As far as theatrical thrillers go, it all starts conventionally enough.
The scene is set in a 1930s English stately home, where murder most foul has been committed during a fancy dress party. But whodunnit? The finger of suspicion could quite easily be pointed at any one of those present, and so it is left to Inspector Tanner – as well as us, the audience-turned-amateur-sleuths watching on – to deduce the murderer/s during two hours of twists and turns.
The Case of the Frightened Lady is the second offering from Bill Kenwright’s touring Classic Thriller Company, which acts as something of a sister company to the already well-established Agatha Christie Theatre Company. As such, Agatha Christie fans will notice a familiar feel to the show, which shares many similarities with previous productions, most noticeably the lavish stage set which greets us from the moment the curtain is raised.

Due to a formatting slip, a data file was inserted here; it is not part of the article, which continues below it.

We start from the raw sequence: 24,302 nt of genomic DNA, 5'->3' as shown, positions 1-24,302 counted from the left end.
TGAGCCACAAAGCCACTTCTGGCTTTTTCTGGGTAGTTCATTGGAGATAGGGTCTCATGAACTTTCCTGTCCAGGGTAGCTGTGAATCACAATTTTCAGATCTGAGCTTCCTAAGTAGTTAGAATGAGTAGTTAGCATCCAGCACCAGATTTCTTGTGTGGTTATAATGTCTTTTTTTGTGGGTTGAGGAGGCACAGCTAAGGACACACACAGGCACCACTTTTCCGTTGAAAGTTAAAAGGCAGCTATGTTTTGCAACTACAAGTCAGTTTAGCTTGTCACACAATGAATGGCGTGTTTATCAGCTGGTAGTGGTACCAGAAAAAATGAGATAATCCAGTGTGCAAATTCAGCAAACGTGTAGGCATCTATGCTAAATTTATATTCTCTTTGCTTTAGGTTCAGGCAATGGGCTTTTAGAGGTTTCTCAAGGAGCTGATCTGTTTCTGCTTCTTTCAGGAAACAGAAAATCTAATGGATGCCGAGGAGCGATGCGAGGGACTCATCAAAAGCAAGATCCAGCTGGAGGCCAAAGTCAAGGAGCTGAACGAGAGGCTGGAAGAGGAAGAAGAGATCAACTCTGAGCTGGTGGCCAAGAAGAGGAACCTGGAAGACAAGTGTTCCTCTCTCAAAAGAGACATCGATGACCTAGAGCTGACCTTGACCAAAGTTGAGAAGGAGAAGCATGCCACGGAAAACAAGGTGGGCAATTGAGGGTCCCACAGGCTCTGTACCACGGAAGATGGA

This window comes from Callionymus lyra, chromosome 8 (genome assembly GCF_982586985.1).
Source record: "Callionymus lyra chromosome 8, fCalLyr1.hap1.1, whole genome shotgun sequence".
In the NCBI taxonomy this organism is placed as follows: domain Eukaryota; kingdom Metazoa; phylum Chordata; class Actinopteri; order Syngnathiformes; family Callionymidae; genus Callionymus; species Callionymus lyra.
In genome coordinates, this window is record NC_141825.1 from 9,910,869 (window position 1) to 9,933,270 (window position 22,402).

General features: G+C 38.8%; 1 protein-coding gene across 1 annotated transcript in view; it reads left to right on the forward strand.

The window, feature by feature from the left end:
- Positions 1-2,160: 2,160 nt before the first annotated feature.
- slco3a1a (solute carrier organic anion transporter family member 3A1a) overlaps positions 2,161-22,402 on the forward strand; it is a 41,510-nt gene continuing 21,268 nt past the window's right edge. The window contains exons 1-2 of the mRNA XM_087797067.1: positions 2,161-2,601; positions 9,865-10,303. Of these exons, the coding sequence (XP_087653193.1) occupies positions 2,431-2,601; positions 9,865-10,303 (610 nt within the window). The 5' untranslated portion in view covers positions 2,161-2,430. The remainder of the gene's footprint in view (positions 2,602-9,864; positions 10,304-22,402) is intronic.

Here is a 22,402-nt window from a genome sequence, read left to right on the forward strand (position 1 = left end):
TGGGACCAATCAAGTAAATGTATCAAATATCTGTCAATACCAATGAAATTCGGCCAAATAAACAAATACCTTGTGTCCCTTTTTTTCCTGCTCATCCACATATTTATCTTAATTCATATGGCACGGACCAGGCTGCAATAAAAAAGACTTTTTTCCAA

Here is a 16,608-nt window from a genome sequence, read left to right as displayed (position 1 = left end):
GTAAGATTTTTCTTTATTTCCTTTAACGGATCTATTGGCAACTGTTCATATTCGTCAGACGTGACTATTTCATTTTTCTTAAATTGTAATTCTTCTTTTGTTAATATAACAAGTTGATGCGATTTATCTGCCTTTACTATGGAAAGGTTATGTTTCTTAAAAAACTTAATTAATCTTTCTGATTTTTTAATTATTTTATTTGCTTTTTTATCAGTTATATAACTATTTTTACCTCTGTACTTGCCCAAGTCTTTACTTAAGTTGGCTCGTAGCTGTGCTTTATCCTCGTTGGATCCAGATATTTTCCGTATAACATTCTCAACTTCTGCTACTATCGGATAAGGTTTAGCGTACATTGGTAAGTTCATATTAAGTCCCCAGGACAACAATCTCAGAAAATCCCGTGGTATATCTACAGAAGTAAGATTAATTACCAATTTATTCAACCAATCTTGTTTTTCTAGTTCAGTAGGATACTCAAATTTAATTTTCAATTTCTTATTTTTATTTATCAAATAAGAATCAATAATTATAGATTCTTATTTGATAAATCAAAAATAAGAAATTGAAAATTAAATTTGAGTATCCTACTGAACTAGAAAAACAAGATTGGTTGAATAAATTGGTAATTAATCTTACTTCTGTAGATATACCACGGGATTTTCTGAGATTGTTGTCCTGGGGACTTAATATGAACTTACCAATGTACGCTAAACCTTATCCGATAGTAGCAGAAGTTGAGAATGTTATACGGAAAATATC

It also features a cast of familiar faces from the big and small screens, with Gray O’Brien of Coronation Street fame doing a solid job leading the line as the superintendent, and a manic show-stealing performance from Ben Nealon.
And while the story, from the pen of Edgar Wallace, doesn’t quite reach the same heights of suspense as the Queen of Crime herself, the red herrings and false clues did enough to wrongfoot me throughout, and kept me guessing right until the end.